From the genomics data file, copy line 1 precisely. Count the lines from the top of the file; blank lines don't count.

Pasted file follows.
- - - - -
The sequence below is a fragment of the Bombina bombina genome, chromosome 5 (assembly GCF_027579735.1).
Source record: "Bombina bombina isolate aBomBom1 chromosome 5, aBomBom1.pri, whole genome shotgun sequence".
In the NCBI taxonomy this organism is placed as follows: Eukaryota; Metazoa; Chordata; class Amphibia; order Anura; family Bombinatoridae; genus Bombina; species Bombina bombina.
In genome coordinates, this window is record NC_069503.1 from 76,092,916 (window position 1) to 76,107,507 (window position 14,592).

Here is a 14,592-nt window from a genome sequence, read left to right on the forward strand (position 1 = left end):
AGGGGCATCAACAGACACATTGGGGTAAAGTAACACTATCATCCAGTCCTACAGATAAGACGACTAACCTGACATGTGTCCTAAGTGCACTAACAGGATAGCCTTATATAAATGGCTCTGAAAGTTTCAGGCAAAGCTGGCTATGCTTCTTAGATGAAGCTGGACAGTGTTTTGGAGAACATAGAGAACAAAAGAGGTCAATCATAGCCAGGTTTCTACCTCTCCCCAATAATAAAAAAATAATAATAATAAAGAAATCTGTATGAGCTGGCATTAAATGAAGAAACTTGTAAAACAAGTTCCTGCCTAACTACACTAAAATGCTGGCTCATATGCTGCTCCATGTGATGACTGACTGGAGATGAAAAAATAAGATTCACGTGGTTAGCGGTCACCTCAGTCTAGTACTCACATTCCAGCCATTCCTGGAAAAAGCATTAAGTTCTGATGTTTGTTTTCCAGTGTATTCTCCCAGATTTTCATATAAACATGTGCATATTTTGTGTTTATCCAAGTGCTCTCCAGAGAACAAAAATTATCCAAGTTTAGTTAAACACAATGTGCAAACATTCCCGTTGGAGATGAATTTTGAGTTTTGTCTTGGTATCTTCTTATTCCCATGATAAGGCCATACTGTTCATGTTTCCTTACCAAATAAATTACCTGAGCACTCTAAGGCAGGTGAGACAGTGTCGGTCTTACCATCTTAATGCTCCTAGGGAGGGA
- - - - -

The sequence below is a fragment of the Bombina bombina genome, chromosome 5 (assembly GCF_027579735.1).